I just used hot glue, actually I used hot glue for everything with this lamp. I used it to create the ‘fabric’ but then once I had that piece I also used it to attach the fabric to the light. I recommend firmly gluing one edge vertically to the light to start, with a dab of glue on each underside point of the ‘fabric.’ Then, you can wrap your long piece around and I just add glue where I think it is necessary, but you don’t need to worry about gluing each tip to the light as long as a bunch of them are attached and they are all glued to each other it should be fine.
Good luck! Allison
Thank you very much! I’ll try that and see how it goes. I love all your work, I admit. Your imagination is incredible 🙂
Fabulous lights! Nice work! Thanks for doing this blog.
Allison, LOVE the idea! Can you tell me how large your original squares of paper were, which allowed you to end up with this size fortune teller?
Let’s see. I think the squares for this light were 3 1/4 inches square. It was basically the largest size I could cut, and still get 6 squares out of a sheet of 8.5 x 11 paper. But, depending on the look you are going for it would look awesome with smaller fortune tellers (though more work) and fun with slightly larger as well, which would be less work.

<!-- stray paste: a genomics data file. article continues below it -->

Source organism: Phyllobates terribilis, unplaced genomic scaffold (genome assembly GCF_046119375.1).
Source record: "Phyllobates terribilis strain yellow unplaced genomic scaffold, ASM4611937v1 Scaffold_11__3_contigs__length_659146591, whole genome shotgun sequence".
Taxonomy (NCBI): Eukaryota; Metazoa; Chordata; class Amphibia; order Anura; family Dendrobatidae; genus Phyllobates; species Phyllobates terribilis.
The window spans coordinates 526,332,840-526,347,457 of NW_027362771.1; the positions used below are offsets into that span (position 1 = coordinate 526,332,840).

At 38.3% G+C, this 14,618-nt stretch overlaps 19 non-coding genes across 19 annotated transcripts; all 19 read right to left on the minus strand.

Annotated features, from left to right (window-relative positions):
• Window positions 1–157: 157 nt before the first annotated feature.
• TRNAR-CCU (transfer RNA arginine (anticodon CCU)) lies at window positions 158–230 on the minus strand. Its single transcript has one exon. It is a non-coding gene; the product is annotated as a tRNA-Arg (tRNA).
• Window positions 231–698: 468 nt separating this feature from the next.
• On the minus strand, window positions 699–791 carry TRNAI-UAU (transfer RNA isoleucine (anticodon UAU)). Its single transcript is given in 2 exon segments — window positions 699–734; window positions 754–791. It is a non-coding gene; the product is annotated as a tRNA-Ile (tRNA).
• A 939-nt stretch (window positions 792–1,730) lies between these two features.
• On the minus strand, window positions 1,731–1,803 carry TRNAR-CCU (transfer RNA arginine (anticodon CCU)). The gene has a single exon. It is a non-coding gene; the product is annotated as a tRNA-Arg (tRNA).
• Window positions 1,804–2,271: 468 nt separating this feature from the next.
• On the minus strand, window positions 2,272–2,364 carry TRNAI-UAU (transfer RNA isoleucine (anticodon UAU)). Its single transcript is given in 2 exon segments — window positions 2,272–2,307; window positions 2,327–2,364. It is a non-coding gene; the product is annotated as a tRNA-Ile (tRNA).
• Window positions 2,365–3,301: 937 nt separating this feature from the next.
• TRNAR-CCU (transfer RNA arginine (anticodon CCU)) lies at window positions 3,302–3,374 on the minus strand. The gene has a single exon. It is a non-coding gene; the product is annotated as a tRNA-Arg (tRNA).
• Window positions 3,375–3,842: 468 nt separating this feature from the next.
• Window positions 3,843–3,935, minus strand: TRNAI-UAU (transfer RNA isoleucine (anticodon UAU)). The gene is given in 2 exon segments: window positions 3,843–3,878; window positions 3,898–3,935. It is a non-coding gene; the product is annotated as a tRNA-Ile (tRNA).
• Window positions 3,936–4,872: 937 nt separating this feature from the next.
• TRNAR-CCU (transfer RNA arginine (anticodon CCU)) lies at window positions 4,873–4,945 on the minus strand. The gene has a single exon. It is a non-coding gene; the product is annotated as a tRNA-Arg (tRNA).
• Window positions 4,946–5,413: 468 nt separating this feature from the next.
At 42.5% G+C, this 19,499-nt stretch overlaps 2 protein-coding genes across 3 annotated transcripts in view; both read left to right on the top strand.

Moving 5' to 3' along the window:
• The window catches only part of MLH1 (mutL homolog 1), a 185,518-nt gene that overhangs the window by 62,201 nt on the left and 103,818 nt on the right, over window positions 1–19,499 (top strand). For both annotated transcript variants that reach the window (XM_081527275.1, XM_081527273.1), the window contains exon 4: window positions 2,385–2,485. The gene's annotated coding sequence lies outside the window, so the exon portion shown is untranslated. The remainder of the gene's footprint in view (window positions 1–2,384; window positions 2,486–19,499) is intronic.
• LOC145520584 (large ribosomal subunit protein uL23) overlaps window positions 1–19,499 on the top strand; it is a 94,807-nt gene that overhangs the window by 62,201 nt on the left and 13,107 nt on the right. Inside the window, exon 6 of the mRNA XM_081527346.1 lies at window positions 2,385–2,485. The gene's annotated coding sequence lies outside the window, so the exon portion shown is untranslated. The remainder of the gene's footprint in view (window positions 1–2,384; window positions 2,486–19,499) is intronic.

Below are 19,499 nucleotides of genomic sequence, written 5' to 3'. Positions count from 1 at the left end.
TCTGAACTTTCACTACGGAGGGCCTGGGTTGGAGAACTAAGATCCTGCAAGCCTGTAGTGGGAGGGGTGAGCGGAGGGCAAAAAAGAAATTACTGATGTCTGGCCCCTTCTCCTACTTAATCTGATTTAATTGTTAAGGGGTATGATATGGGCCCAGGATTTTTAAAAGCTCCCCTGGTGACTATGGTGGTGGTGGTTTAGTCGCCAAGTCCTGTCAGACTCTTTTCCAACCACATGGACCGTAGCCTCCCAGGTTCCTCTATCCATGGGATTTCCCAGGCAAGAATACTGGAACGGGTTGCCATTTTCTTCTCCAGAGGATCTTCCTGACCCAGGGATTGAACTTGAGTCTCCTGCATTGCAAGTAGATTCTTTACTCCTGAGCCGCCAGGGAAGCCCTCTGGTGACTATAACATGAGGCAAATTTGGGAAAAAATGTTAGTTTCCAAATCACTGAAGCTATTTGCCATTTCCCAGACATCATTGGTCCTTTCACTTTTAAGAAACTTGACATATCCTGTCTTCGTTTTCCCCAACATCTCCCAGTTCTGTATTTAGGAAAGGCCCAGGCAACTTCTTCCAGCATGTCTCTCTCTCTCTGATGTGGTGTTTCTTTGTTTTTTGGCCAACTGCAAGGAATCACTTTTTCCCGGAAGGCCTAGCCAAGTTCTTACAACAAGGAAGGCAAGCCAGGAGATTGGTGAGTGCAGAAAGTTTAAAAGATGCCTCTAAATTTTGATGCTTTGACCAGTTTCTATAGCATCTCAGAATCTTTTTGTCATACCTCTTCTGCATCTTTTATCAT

Good luck! Allison
Awesome! Thanks Allison!
I’ve decided to give this DIY a shot and just out of curiousity before I begin, about how many cootie-catchers did you end up making and using??
Can’t wait to get started! Thanks for the how to!
Oh gosh, this light took maybe 350 fortune tellers, I can’t remember exactly how many but it was definitely more than 300.
Good luck, I’d love to hear how it goes!
Hi, I´m very impressed. I startet to fold the storytellers (we call it heaven or hell, -Himmel oder Hölle- in Germany :)) and try to use your system with five storytellers together, but trying to get a sphere. Uhh, quite difficult. But I won´t give up, thank you for the great idea!!
Yes, trying to do the 5 together system for a sphere is very difficult, did you see this post about my small sphere light? (https://the3rsblog.wordpress.com/2011/09/18/faceted-pendant-lights-the-small-sphere/) It talks about the problems I came across trying to create a sphere with the overlapping system. Maybe it can help you with your light, good luck!
No I didn´t saw this post, it is perfect!! It will be a great help, when I have the next try. I think I can´t stop making these lampshades, a great idea!!!
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Hi, Girl….your are amazing!!!!!…I have a question…I would like to mail this to someone if I made it but wouldn’t want it to arrived crushed…Do you think that after you get your fabric made…and before you adhere it to the shade, that it could be sprayed with something and left to dry to make it more durable? If so, can you suggest anything? Thanks!